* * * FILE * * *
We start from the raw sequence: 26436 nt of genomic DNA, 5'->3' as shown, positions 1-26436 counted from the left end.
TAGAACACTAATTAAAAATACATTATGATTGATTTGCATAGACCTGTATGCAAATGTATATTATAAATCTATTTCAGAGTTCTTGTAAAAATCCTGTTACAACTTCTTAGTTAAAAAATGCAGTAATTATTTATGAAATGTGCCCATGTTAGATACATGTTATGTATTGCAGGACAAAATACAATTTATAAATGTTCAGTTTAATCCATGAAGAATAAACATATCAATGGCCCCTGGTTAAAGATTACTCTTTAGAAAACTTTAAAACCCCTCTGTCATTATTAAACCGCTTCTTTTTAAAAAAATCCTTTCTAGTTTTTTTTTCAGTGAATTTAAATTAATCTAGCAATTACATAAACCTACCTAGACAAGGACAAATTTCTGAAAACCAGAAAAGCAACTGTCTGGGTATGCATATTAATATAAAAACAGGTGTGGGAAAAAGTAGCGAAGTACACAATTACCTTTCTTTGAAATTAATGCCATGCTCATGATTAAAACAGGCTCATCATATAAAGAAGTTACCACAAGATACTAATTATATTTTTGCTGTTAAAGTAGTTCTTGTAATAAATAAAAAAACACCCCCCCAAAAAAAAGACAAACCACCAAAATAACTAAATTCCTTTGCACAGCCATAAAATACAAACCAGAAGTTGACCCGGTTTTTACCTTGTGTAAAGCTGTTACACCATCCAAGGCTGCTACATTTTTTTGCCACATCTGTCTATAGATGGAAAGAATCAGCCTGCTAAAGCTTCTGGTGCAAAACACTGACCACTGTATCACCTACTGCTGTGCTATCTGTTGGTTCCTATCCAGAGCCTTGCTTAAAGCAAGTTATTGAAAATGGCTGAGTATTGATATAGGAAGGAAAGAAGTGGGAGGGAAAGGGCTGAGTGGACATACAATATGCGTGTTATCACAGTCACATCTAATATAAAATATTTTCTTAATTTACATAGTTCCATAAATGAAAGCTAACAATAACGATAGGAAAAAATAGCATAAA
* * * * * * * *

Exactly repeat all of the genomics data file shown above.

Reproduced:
We start from the raw sequence: 26436 nt of genomic DNA, 5'->3' as shown, positions 1-26436 counted from the left end.
TAGAACACTAATTAAAAATACATTATGATTGATTTGCATAGACCTGTATGCAAATGTATATTATAAATCTATTTCAGAGTTCTTGTAAAAATCCTGTTACAACTTCTTAGTTAAAAAATGCAGTAATTATTTATGAAATGTGCCCATGTTAGATACATGTTATGTATTGCAGGACAAAATACAATTTATAAATGTTCAGTTTAATCCATGAAGAATAAACATATCAATGGCCCCTGGTTAAAGATTACTCTTTAGAAAACTTTAAAACCCCTCTGTCATTATTAAACCGCTTCTTTTTAAAAAAATCCTTTCTAGTTTTTTTTTCAGTGAATTTAAATTAATCTAGCAATTACATAAACCTACCTAGACAAGGACAAATTTCTGAAAACCAGAAAAGCAACTGTCTGGGTATGCATATTAATATAAAAACAGGTGTGGGAAAAAGTAGCGAAGTACACAATTACCTTTCTTTGAAATTAATGCCATGCTCATGATTAAAACAGGCTCATCATATAAAGAAGTTACCACAAGATACTAATTATATTTTTGCTGTTAAAGTAGTTCTTGTAATAAATAAAAAAACACCCCCCCAAAAAAAAGACAAACCACCAAAATAACTAAATTCCTTTGCACAGCCATAAAATACAAACCAGAAGTTGACCCGGTTTTTACCTTGTGTAAAGCTGTTACACCATCCAAGGCTGCTACATTTTTTTGCCACATCTGTCTATAGATGGAAAGAATCAGCCTGCTAAAGCTTCTGGTGCAAAACACTGACCACTGTATCACCTACTGCTGTGCTATCTGTTGGTTCCTATCCAGAGCCTTGCTTAAAGCAAGTTATTGAAAATGGCTGAGTATTGATATAGGAAGGAAAGAAGTGGGAGGGAAAGGGCTGAGTGGACATACAATATGCGTGTTATCACAGTCACATCTAATATAAAATATTTTCTTAATTTACATAGTTCCATAAATGAAAGCTAACAATAACGATAGGAAAAAATAGCATAAA